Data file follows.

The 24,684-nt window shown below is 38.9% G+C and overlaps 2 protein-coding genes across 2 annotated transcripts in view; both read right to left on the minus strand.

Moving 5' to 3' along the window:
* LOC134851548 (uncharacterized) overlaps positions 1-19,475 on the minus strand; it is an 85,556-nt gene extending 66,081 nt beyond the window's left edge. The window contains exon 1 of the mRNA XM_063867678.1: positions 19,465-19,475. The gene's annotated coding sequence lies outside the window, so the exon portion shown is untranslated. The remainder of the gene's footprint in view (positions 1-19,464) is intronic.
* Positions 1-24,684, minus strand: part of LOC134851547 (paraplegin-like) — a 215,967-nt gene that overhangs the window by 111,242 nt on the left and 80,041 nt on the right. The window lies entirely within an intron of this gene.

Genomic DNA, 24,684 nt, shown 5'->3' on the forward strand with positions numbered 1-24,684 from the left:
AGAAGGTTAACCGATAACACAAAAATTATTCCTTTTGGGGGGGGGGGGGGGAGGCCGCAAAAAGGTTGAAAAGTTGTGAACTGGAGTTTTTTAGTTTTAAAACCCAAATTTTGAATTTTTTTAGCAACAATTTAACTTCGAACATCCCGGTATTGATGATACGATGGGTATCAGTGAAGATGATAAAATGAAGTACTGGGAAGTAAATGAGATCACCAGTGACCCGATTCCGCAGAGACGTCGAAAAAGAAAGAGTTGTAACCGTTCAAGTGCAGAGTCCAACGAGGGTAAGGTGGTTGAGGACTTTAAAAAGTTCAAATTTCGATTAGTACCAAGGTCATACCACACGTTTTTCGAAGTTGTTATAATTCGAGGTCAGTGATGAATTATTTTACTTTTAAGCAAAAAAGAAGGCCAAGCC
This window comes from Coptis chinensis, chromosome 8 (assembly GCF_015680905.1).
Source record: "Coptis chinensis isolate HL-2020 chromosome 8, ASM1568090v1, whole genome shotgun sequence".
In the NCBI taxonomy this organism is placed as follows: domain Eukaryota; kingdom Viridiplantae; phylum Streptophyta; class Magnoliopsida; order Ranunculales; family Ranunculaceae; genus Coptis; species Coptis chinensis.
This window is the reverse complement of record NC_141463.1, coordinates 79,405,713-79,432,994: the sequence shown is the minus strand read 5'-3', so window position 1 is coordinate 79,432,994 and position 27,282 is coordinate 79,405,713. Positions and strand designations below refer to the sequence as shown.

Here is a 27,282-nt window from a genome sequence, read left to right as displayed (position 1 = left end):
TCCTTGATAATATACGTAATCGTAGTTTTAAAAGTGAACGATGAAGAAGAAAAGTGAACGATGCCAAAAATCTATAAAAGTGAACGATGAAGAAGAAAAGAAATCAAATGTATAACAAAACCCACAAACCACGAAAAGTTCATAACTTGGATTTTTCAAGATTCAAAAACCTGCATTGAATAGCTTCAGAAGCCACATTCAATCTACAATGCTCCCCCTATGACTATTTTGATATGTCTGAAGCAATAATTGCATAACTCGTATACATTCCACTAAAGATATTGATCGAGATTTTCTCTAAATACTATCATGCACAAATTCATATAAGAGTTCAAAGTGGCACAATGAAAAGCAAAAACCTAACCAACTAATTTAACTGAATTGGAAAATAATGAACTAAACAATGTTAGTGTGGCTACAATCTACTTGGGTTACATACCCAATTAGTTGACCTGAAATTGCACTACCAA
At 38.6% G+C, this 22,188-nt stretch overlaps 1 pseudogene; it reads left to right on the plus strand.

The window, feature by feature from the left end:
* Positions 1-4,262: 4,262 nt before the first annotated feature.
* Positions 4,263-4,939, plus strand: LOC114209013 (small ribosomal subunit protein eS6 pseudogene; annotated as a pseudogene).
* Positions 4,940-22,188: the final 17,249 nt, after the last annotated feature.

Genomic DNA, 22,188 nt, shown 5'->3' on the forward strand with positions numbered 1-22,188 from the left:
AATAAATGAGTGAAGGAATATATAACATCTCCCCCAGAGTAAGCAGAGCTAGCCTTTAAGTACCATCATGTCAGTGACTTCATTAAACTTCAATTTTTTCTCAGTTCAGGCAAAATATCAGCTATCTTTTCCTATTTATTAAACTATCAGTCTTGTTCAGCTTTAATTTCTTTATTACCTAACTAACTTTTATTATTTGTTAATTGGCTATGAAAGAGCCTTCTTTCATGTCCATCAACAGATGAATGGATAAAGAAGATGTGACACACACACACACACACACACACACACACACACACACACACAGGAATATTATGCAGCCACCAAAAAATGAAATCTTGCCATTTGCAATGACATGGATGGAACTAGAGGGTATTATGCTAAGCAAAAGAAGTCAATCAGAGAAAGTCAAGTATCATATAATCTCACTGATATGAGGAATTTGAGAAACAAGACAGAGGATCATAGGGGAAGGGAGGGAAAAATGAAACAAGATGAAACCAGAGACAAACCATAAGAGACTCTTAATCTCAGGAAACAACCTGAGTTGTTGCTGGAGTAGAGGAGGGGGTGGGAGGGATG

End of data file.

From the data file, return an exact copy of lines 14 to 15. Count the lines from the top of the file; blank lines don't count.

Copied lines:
The window, feature by feature from the left end:
* Positions 1-4,262: 4,262 nt before the first annotated feature.